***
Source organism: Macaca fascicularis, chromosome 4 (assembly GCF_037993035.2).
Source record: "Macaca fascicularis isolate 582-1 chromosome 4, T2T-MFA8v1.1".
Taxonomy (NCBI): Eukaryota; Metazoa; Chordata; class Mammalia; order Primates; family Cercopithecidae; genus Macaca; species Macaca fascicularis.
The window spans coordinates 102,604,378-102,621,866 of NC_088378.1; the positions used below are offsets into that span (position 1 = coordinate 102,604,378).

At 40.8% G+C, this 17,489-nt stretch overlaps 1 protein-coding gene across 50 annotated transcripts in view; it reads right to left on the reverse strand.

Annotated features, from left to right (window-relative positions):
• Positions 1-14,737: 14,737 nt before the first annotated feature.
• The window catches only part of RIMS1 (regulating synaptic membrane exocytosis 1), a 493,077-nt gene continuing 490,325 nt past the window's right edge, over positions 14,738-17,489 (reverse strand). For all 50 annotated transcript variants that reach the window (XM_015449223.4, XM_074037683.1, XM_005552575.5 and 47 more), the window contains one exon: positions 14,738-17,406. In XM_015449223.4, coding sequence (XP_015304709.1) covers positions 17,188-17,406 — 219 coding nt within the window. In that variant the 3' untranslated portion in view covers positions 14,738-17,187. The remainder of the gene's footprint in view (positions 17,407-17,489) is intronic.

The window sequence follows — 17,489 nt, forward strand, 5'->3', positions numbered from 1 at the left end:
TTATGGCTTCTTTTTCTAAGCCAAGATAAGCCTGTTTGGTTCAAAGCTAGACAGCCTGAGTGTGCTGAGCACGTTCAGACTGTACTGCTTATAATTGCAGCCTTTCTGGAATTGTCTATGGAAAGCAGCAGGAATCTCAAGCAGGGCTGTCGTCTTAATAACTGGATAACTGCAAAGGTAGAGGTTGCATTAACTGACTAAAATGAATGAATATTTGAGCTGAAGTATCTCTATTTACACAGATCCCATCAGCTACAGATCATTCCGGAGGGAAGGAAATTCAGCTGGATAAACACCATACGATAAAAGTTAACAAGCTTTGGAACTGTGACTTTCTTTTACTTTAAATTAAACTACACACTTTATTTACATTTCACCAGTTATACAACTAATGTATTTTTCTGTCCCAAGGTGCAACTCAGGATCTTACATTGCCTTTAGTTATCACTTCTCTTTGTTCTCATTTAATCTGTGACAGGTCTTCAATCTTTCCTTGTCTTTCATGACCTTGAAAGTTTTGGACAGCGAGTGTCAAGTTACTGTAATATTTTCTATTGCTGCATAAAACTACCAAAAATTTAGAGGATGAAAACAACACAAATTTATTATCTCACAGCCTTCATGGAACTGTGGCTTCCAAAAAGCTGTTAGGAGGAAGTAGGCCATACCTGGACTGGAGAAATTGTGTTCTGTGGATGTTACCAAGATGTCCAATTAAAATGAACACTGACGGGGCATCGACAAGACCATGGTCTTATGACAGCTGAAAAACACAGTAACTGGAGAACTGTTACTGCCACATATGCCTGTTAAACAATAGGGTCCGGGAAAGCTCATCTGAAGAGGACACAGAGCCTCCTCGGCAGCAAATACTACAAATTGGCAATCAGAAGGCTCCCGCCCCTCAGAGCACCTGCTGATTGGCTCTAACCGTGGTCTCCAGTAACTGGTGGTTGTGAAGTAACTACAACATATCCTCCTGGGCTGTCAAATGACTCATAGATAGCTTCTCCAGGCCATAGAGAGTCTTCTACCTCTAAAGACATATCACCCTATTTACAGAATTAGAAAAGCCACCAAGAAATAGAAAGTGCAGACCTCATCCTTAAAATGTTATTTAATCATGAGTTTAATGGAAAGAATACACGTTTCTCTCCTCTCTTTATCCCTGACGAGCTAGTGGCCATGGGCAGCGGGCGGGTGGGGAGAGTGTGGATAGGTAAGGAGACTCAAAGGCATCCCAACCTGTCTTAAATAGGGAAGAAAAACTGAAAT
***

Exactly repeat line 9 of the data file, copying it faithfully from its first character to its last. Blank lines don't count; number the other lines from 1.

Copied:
The window sequence follows — 17,489 nt, forward strand, 5'->3', positions numbered from 1 at the left end: